You can tell a lot about a person by their favorite Dylan record. If they don't have one, well, I'm not sure you even want to fish with them. I met Justin when I was taking my dog Whitman for a walk and Justin was walking back to his car after an evening of fly fishing on the river. I saw him with a fly rod so I struck up a conversation about the river and the fishing. We quickly discovered that we had a lot of common ground - he teaches writing at the college level, I teach high school English, he likes good music, I do to, and most importantly, we both like to fly fish. We quickly exchanged numbers and set a time to head out to the river in the near future.
He just moved into the area, so I took him to a spot on the Susquehanna that I recently discovered. This is my first season fly fishing for bass and I'm now in full bronze mode. These past few weeks have been terribly hot and humid - horrible weather for trout fishing. In past summers, I would have sulked and been agitated not being able to head out on the water. Realizing that I can have an incredible angling experience right outside of my house has been a gigantic blessing. Instead of driving all over the place looking for spring creeks and limestoners, I've been getting on my bike, riding up the rail-trail along the river, and drifting a crayfish pattern for beautiful bass.
Talk turned to music once we were on the water and Dylan came up. I asked him what his favorite Dylan record was. "Time Out of Mind", he said. "Seriously? Mine too!". Yeah, I know, it's just a record, and really, who cares? But if you don't know that record or why it's one of Dylan's best, then that part of this anecdote will never make sense. Some day I'll do an entire post about the genius of that record. Either way, it's great to meet someone that understands the magnificence of that record. That record is everything that Dylan was meant to do as an artist. It quickly became obvious that we shared a lot of the same interests and that our lives had struck the same chords at some point or another. We hit it off and quickly started catching some really nice bass.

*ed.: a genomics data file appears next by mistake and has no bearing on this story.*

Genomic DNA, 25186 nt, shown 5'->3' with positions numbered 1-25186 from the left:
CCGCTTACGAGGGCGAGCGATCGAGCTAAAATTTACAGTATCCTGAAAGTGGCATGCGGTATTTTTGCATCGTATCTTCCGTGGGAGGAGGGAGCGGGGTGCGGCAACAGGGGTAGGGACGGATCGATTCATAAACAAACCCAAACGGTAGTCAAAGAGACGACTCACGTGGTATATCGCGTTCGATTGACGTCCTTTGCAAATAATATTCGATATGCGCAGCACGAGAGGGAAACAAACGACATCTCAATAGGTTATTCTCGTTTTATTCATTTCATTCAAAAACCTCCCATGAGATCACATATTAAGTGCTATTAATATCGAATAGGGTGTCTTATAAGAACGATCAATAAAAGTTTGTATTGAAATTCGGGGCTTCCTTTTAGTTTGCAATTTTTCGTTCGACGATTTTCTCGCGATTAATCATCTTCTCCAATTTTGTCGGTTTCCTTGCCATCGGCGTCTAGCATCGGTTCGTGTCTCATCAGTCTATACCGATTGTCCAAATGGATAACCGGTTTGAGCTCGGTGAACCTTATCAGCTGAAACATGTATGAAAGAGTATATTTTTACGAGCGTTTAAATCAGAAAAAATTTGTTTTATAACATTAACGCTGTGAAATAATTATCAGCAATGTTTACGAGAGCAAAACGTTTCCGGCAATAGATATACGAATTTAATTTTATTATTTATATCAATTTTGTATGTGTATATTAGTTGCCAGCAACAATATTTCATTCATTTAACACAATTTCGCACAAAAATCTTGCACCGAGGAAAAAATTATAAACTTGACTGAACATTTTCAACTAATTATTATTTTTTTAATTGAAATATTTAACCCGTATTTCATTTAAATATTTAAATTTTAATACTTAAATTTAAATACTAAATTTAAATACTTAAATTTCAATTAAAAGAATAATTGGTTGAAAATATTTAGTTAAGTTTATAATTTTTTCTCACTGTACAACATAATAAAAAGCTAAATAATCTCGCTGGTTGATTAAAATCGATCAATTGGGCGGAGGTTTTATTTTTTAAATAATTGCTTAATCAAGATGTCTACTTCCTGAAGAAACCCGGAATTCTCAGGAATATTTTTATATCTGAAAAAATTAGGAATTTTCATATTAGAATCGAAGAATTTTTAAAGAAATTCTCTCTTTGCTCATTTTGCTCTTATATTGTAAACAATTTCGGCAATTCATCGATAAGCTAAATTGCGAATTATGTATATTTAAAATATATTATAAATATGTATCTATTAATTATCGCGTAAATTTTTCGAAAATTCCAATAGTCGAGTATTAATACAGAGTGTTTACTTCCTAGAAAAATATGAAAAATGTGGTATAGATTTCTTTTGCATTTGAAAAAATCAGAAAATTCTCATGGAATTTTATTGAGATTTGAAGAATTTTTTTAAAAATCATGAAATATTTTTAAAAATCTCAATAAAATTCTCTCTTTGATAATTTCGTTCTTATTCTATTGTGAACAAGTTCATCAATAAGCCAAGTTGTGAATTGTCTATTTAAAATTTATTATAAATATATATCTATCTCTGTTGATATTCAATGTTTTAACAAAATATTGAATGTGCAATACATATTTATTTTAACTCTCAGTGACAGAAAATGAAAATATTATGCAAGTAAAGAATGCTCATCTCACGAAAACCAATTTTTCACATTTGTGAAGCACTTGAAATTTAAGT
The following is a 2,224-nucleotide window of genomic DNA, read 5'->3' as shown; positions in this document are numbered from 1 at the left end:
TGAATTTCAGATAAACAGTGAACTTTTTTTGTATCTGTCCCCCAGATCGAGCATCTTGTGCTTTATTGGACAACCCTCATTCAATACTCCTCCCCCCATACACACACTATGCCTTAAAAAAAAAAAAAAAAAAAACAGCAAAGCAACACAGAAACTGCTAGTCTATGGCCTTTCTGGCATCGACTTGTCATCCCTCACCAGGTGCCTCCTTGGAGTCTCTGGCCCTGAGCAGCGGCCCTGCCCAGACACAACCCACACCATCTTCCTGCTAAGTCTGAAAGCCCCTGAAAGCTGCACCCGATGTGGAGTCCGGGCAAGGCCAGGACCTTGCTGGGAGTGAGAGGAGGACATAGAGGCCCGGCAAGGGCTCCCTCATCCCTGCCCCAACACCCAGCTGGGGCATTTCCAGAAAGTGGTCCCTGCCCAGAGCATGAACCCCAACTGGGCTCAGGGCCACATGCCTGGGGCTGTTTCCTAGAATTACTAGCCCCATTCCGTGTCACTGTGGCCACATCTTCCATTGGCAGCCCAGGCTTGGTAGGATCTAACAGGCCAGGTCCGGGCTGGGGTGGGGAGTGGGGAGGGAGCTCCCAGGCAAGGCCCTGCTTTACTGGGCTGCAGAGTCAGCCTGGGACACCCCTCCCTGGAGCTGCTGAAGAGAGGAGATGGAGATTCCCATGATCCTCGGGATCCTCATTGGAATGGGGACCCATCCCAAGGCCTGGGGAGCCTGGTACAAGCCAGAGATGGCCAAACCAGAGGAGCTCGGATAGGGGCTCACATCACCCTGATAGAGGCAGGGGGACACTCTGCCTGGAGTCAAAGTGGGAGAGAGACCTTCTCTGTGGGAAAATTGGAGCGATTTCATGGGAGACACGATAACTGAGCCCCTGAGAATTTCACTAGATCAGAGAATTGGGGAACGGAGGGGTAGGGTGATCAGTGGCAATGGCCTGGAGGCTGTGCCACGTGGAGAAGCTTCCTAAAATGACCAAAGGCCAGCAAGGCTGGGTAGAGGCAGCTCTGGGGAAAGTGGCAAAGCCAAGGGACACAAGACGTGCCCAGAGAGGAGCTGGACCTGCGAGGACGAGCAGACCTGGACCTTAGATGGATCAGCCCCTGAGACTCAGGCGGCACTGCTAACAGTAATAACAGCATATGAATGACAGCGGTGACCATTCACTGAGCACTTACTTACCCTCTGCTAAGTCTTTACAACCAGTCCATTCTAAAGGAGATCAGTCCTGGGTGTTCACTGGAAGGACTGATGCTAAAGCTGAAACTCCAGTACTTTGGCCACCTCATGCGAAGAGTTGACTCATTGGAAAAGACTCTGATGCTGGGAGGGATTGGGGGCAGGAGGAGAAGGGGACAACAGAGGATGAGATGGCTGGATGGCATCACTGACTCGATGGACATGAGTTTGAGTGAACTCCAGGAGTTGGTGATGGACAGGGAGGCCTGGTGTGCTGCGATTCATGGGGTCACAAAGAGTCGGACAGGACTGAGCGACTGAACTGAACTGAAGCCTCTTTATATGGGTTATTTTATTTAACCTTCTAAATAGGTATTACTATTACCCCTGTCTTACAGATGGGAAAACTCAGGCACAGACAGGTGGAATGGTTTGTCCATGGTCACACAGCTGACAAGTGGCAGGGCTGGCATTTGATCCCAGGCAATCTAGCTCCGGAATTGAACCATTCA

I've lived most of my life within a few miles of this river and only now, in my 33rd rotation around the sun, have I spent a lot of time on it. Enough time to learn its rhythms and seasons. Rightfully so, the Susquehanna gets a lot of bad press. Ask any angler and they'll immediately start talking about how great the bass population USED to be. Ask any concerned citizen and they'll correctly tell you that the river should be listed as impaired and needs a lot of love in order to get it to a healthy, livable, sustainable standard. I agree with all of it. I love this river and it needs our help. However, we often easily get consumed by the negatives and the "what needs to happen..." mentality which can filter our view of the river and keep us from realizing the beauty that is right in front of us. If we don't see the beauty that we have, we'll never be willing to protect the beauty that may be.
Over the past month and half, I've caught a ton of beautiful, healthy looking bass. Only one had a sore on it. I've also caught bass ranging from 8"-16". Justin recently landed a 20" and an 18". It's great to see the bass population seemingly doing well. They've been nailing dark poppers, crayfish patterns, and Clouser minnows; the deadly three when it comes to bass flies for me. If they are healthy and doing well, it also shows that the river has a lot of great things going on. If we don't acknowledge the vibrant ecosystem of the Susquehanna, we'll never care enough to keep it healthy and work to make it better. We aren't only catching really nice bass, but we're seeing a ton of egrets, herons, and bald eagles. Just the other day we stopped fishing to watch two bald eagles circle over use for a few minutes. Their nest must have been close.
It has been a blast discovering this river. For my entire life it's always been in the periphery, but now it's coming into focus and I'm loving what I see. Get out there and enjoy the water.
If we don't acknowledge the vibrant ecosystem of the Susquehanna, we'll never care enough to keep it healthy and work to make it better.
I stumbled upon the name "Raftman's Path" walking the river trail that traverses through the little town I live in. It was named during the days when lumber was a huge commodity in this area. The Susquehanna River was an industrial thoroughfare - bearing down loads of lumber from the northern reaches of Pennsylvania towards the Chesapeake. Marietta was a stopping point, a place for the lumber either to go to the mills lining its banks or shoot further downstream through pig iron smoke. Raftmen would guide the lumber down to the mouth of the Susquehanna into the Chesapeake - an estuary of salt, water, lumber, ore, eel and shad. When their job was done, they would walk the raftman's path back through the Susquehanna Riverlands of Lancaster County towards their homes. The path is now wooded and meanders through some of the only "wild" places left in the county.